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The UK mid-cap premium has disappeared as valuations reach ‘rarely seen’ levels

19 September 2023

JP Morgan Mid Cap Trust’s managers have 10% gearing to take advantage of “compelling valuations”.

By Jonathan Jones,

Editor, Trustnet

UK mid-caps have had a torrid time but there are reasons to be optimistic for the future of the asset class, according to managers of the JP Morgan Mid Cap Trust, which has bucked the trend and made solid returns despite the tough backdrop.

In the 12 months to the end of June 2023, the company made a net asset value (NAV) return of 10.5%, outperforming the FTSE 250 index by 7.5 percentage points. On a total return basis, the trust was up 6.4%, still ahead of the 3% posted by the benchmark.

Managers Georgina Brittain and Katen Patel said there was a lot of juice left in the asset class, which has been hammered by investors in recent years who have turned to the large-cap end of the market for their returns.

Indeed, over the past three years the FTSE 100 has beaten the FTSE 250 by some margin, with the former up 42.3% while the latter has gained just 13.5%.

Performance of indices over 3yrs

Source: FE Analytics

However, there could be good reason to back the out-of-favour asset class. The main one is valuations, with the FTSE 250 index trading on a price-to-earnings (P/E) ratio of just 10.8x forecast earnings for 2024.

The FTSE 100 index of large-cap names trades on an also modest P/E of 10.5x, but there is usually a premium placed on mid-caps as they have more room to grow than their behemoth counterparts.

“The mid-cap index premium has almost completely disappeared; and 10.8x compares to a 20 year P/E average of 13.7x,” the managers wrote in the year-end report.

Indeed, the Bank of America chief investment strategist, Michael Hartnett, has called out UK mid-cap stocks as being at their cheapest versus global stocks since 2003, the report highlighted.

Much of this is down to interest rates, which have shot rapidly higher as has inflation soared post the Covid pandemic. Since then, the UK market has become focused on macroeconomic trends rather than company fundamentals.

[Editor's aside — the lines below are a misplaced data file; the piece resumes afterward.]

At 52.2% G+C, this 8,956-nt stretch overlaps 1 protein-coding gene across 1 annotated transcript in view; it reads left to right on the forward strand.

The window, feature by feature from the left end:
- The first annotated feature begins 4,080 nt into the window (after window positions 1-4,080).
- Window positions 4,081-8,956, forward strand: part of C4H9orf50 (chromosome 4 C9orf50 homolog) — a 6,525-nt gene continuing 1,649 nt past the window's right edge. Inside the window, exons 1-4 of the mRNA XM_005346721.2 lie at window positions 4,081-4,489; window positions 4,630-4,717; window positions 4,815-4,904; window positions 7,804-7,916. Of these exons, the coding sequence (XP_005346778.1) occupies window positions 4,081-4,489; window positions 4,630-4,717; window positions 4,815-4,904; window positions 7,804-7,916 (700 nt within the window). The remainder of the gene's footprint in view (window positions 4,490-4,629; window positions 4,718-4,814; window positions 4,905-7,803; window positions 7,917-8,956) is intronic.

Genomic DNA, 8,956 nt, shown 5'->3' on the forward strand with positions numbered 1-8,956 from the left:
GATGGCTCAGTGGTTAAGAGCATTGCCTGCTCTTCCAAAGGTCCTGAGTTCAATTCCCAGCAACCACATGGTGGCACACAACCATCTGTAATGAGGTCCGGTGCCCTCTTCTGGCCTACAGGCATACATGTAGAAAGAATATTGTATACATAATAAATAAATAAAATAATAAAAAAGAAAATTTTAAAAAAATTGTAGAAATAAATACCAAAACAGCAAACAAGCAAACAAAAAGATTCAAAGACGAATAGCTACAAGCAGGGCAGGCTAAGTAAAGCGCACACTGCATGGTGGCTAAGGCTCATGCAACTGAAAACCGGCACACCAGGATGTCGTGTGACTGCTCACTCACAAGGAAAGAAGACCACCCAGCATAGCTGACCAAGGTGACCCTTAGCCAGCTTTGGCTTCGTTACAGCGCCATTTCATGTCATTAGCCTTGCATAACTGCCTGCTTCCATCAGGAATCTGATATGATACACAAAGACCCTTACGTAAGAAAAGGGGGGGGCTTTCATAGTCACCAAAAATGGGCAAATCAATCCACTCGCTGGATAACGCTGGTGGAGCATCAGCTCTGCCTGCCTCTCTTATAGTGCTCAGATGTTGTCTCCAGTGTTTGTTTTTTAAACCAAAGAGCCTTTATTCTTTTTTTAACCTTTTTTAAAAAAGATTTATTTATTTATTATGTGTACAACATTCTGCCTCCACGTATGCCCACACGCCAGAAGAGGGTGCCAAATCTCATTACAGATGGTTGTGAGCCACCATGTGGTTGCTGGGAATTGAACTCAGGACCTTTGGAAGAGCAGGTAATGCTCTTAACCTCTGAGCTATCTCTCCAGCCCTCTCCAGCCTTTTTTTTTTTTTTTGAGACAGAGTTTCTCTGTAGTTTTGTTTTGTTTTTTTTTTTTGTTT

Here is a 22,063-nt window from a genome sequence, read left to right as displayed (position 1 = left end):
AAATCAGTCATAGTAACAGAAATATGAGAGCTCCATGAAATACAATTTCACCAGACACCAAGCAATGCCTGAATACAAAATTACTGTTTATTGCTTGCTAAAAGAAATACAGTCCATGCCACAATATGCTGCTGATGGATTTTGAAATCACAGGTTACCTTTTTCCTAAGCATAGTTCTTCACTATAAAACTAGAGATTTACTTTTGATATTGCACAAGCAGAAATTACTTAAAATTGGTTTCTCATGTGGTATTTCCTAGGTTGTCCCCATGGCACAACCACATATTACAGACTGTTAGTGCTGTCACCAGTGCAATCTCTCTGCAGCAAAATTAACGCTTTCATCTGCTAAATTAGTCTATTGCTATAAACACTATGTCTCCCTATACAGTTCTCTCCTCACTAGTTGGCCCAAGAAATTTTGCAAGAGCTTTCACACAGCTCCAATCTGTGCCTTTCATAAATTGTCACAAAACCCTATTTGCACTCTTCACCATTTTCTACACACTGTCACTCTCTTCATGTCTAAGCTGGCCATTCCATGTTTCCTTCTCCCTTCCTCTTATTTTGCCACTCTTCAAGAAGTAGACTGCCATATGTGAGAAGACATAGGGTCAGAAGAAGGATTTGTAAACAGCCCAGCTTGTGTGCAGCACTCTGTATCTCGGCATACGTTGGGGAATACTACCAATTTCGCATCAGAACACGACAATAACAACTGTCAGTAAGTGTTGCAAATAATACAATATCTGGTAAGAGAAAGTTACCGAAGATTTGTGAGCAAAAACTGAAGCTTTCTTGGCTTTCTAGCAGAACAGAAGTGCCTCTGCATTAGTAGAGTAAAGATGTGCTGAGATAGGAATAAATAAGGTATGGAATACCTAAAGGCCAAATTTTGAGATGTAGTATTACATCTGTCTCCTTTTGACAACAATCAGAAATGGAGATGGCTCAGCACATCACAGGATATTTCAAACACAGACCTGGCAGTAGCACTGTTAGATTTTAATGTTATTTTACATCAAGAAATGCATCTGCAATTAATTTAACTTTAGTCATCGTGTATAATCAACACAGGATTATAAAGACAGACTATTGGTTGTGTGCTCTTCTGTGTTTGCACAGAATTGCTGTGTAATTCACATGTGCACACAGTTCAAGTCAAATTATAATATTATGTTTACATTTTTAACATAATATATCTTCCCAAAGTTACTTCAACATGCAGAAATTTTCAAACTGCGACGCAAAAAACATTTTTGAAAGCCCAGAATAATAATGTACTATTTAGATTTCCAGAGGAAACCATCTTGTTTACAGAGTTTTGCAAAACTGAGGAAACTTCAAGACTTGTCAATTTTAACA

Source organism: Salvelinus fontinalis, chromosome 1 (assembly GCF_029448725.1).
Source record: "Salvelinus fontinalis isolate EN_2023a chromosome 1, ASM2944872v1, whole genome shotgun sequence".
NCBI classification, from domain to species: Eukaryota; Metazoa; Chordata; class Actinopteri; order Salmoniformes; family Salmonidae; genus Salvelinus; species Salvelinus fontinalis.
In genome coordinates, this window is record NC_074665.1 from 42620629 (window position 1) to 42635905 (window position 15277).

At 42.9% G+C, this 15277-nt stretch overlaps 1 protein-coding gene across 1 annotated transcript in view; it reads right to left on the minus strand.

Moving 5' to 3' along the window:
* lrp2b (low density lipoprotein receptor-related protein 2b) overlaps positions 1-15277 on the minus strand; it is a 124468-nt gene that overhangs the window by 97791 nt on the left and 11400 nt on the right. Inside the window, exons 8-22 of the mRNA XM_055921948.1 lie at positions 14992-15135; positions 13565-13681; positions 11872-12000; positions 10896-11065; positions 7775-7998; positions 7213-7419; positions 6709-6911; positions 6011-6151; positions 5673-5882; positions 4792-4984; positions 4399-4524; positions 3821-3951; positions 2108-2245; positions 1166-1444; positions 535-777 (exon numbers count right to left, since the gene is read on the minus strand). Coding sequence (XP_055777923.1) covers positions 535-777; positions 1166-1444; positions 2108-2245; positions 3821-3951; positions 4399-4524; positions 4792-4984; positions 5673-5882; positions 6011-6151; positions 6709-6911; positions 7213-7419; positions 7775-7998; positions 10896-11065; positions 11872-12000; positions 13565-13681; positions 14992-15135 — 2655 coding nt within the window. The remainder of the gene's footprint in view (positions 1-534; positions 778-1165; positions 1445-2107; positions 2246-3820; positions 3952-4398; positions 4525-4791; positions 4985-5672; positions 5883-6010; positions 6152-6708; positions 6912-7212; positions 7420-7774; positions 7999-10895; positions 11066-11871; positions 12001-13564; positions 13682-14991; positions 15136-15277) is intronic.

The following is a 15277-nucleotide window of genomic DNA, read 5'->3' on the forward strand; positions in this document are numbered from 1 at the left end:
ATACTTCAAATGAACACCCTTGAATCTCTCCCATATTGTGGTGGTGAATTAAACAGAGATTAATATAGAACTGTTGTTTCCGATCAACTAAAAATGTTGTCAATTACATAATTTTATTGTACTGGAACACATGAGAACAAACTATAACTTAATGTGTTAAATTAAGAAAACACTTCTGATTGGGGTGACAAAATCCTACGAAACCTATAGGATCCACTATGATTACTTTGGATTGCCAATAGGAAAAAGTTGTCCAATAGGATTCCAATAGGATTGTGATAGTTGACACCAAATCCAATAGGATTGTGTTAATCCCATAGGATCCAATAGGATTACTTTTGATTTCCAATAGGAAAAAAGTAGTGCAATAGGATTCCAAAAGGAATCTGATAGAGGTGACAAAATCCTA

“Evidence of this can be seen in the sharp one day upward move of 4% in the FTSE 250 Index when July's inflation figures proved a positive surprise,” the managers wrote in the report.

On this front, although some had expected a recession in the UK, this has not materialise, but growth has remained “pedestrian at best” with future prospects also looking weak.

There is good news, however, as inflation figures have steadily come down, with the managers noting that we are “very close to peak levels” of interest rates.

“Consumer confidence had staged a significant recovery from its abject lows – largely, we believe, due to continuing very low unemployment rates and the wage increases that have been seen this year – although the very recent spike in mortgage rates has caused a setback in what had been an upward trend,” they said.

Within the portfolio, they said there were a number of companies with a dominant market position that had fallen out of favour due to the sector they operate in.

“To give just one example, Jet2, the UK's number one holiday company, is currently being valued by the market at 7x P/E. As we have said before, acquirors of UK businesses are recognising this and M&A is set to continue,” Brittain and Patel wrote.

“The current gearing level of just under 10% in the portfolio reflects our view of the compelling valuations currently available.”

Trust chair John Evans said the trust had performed well in what was a “uniformly negative background” for UK equities, which has particularly hampered the domestic mid-cap names.

Performance of trust vs sector and index over 12 months to July 2023

Source: FE Analytics

“Having been one of the best performing indices in the world for many years, the FTSE 250 Index has stumbled against such a difficult backdrop and produced poor performance versus both larger UK companies and other markets, particularly the US equity market,” he said.

“Right now the FTSE 250 Index is trading at a valuation level rarely seen in recent years. Logic suggests that buying an out of favour asset at a discounted valuation should be a good starting point for investment returns. This is particularly the case if the earnings progression of the assets is maintained.”

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Data provided by FE fundinfo. Care has been taken to ensure that the information is correct, but FE fundinfo neither warrants, represents nor guarantees the contents of information, nor does it accept any responsibility for errors, inaccuracies, omissions or any inconsistencies herein. Past performance does not predict future performance, it should not be the main or sole reason for making an investment decision. The value of investments and any income from them can fall as well as rise.